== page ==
Computational Neuroanatomy of the Hippocampus Ė Draft of the poster for SFN98 (Los Angeles)

Giorgio A. Ascoli*, Lawrence Hunter, Jeffrey L. Krichmar, James L. Olds and Stephen L. Senft

Krasnow Institute for Advanced Study at George Mason University, MS2A1 Fairfax VA 22030-4444.
*Email: ascoli@gmu.edu Ė Ph. (703)993-4383, Fax (703)993-4325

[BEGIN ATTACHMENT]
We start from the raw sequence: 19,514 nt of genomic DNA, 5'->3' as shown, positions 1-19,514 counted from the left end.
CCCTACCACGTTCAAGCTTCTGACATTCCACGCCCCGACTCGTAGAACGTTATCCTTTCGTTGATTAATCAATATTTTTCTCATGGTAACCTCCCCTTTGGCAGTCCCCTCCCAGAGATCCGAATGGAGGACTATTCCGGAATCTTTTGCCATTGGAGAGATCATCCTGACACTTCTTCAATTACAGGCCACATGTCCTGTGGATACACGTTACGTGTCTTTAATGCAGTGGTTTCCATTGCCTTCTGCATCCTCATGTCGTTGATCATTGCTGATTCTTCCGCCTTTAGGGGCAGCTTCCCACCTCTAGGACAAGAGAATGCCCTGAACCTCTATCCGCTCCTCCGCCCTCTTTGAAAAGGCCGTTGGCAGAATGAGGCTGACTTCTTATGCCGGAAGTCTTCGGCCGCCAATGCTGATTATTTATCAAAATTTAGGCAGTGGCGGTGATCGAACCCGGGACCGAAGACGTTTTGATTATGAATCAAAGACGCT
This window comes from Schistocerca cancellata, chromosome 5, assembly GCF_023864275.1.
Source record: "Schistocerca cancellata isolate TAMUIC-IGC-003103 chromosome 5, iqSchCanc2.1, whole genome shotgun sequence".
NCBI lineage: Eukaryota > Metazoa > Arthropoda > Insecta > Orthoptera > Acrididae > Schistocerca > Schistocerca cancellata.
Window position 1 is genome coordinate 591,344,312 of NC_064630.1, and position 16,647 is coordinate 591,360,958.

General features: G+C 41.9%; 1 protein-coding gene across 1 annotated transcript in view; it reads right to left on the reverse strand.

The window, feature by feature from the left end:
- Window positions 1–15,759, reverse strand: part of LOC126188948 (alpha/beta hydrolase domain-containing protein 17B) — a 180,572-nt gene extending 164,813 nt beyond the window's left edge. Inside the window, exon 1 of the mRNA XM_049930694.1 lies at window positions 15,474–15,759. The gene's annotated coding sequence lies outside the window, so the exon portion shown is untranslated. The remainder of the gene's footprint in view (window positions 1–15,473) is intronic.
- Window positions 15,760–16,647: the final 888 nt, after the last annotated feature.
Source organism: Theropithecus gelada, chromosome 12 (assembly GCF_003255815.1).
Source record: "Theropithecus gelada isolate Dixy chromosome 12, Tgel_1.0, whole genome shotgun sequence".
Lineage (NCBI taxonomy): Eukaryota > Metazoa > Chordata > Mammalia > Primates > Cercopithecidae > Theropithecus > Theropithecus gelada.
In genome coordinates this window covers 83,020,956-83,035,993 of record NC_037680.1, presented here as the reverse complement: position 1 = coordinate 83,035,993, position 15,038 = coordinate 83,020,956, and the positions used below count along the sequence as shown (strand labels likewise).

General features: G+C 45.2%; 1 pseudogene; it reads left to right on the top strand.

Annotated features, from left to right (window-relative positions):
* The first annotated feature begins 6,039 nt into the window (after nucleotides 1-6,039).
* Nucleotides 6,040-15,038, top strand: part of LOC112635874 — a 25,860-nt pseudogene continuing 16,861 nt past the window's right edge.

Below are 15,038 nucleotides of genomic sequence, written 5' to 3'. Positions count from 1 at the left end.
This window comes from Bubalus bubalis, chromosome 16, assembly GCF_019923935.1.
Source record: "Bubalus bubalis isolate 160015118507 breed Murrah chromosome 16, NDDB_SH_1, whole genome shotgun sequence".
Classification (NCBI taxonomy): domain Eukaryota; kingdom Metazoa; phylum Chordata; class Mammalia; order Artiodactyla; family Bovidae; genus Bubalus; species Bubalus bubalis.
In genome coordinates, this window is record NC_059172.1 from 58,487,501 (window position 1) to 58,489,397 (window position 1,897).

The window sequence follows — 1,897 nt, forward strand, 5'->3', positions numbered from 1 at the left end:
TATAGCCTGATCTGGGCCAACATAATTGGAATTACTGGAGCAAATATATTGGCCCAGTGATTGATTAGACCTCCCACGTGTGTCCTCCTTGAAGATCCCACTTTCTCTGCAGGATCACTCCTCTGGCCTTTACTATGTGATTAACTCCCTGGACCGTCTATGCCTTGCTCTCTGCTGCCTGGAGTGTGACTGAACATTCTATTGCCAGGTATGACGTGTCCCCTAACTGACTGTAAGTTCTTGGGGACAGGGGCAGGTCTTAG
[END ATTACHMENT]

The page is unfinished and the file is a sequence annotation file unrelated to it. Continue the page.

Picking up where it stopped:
Scientific reports of the peculiar shape of neuronal arborizations date back to the work of such pioneers as Purkinje and Golgi. Almost a century ago, Ramon y Cajal proposed that the great variety of dendritic morphology shown by different neuronal families possibly reflected and affected different physiological functions. Particularly, the mammalian hippocampus (Fascia Dentata and Cornus Ammoni) has been traditionally the focus of attention for many neuroscientists aiming at understanding the role of anatomy in nervous system functions. The reason for this peculiar interest in the hippocampus is two-fold. First, the role of the hippocampal formation (hippocampus proper, entorhinal cortex, and septal fibers) in the neuronal mechanisms of associative learning is relatively well established, at least compared to the obscure functions of most other vertebrate brain regions. Second, the anatomy of the hippocampus proper is relatively ordered and simple, and soon became paradigmatic of structural principle of nervous organization, from histology to morphology. This wealth of data, from behavior to electrophysiology and quantitative imaging at the cellular level, is an outstanding opportunity for computational neuroscience. The development of virtual reality techniques, and the breath-taking progress of computer graphics now allow for the implementation of extremely complex algorithms to create, display, and manipulate realistic networks of detailed neurons. Here, we apply some of the tools we have been developing to a neuroanatomical model of the hippocampus. Fifteen classes of neurons, distinct for morphology and or location, are modeled in detail, and synaptic connections are created in a specific fashion (axo-somatic, axo-dendritic and axo-axonic). Excitatory, inhibitory, and modulatory connections are modeled, and both principal cells and interneurons are included. The key characteristic of this approach is its stochastic / statistical definition. All parameters are used as distributions of values, which means that no two networks, or single neurons in a network, created with the same parameters are identical (unless the random generator seed is locked). Positive long-term side effect results of this research include a great potential for data compression and a powerful mean of data visualization both for scientific and educational purposes.